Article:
You are now leaving the Turn2us site. Turn2us is not responsible for content on third party sites.


Challenging an Employment and Support Allowance Decision

If you think an Employment and Support Allowance decision is wrong, either because you have been refused it or have not been put in the support group, you may be able to: - Ask for an explanation - Have the decision looked at again - Appeal against the decision This guide takes you through these options.

1. What are my options?

If you think an Employment and Support Allowance decision is wrong, either because you have been refused it or have not been put in the support group, you may be able to:

  • Ask for an explanation

  • Have the decision looked at again

  • Appeal against the decision

This guide takes you through these options.

Applies to: England, Scotland, Wales, and Northern Ireland

Advice: If you need advice about a benefits or tax credits decision, you should contact a benefits adviser. You can use our Find an Adviser tool to find a local one.

 

Updated: December 2017

2. Ask for an explanation

You don’t have to ask for an explanation of the decision but you may want to if the reasons were not provided with the decision letter and you are unsure whether the decision is right, or you want more information to help you challenge the decision.

Some of the reasons why you may be refused Employment and Support Allowance:

  • You did not attend a medical assessment when asked to do so (without good cause)

  • You did not return a completed ‘Limited Capability for Work questionnaire’ (ESA50) in time (without good cause)

  • You have not passed the Limited Capability for Work Assessment.

If you have not passed the Limited Capability for Work Assessment you should receive a summary of the medical assessment report with the decision letter providing details of the points you were awarded.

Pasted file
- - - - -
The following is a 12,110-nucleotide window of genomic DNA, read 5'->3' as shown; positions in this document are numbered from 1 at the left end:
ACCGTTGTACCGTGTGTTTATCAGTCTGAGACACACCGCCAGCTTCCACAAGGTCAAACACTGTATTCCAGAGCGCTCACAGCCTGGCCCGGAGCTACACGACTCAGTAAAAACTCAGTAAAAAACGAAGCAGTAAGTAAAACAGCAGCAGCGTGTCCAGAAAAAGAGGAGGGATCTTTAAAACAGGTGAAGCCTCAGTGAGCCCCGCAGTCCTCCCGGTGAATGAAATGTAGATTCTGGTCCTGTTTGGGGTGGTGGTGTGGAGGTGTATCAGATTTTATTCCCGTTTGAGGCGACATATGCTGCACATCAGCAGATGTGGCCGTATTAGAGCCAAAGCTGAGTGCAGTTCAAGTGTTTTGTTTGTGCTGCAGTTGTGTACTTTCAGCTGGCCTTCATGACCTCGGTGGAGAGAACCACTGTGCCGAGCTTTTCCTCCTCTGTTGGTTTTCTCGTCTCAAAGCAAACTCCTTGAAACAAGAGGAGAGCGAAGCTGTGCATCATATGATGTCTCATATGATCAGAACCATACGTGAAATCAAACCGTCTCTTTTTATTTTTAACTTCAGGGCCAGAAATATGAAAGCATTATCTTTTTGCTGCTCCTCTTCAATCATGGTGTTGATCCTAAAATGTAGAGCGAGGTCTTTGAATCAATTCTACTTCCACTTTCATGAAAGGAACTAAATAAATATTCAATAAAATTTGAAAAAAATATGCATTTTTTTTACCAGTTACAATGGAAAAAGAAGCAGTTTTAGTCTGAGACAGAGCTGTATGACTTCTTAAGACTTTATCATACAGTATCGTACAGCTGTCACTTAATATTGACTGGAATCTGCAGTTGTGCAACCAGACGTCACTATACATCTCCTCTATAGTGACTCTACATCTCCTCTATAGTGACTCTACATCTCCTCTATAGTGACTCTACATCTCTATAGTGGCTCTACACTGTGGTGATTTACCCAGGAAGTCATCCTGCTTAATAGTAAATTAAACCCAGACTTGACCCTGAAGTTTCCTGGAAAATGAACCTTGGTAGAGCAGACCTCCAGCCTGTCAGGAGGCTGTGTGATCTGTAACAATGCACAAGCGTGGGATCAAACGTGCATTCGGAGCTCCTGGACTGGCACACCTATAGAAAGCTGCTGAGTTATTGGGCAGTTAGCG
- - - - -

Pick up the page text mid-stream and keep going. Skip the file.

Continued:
Action

Contact the benefit office using the contact details on your decision letter and ask for a written explanation for the decision.

You should also tell them why you think the decision is wrong as they may be able to change it without needing to go any further.

If your first language isn't English, the benefit office should provide an interpreter to explain the decision.

Tip

If you telephone the benefit office, make a note of:

  • the date and time you call

  • who you speak to

  • what is said.

This may come in useful if you want to try to get the decision changed.

Time limits

You should ask for an explanation of the decision as soon as possible, as there are strict time limits if you want to go on to challenge the decision.

Important

If you request a written explanation of the reasons for the decision within one month of the date on the decision letter, the time limit to challenge the decision will be extended. The new limit will be:

  • One month and 14 days from the decision date (if the written reasons are provided within one month of the decision date); otherwise

  • 14 days from the date the written reasons are provided.

This only applies if the reasons were not provided in the decision letter you received. If you are in any doubt, stick to the usual time limits.

Possible outcomes

An explanation will usually be provided by telephone, but must be in writing if you requested a written explanation.

If you ask for a written explanation for the decision you will usually receive this within 14 days.

After hearing or receiving the explanation, you may think the decision is wrong, for example, because it was based on information that was wrong or they did not have all the information. If this happens you should tell them. They may be able to change the decision and send you a new decision letter without you needing to go any further, or they can explain what you can do next.

If you still think the decision is wrong:

You must have the decision looked at again before you can appeal against the decision.

3. Have the decision looked at again

You should ask the benefit office to look at the Employment and Support Allowance decision again if you think the decision is wrong.

This is known as a ‘mandatory reconsideration’ of the decision.

Action

Write to the benefit office using the contact details on your decision letter and ask them to look at the decision again. You can use the Mandatory Reconsideration Request form to request a mandatory reconsideration or write a letter.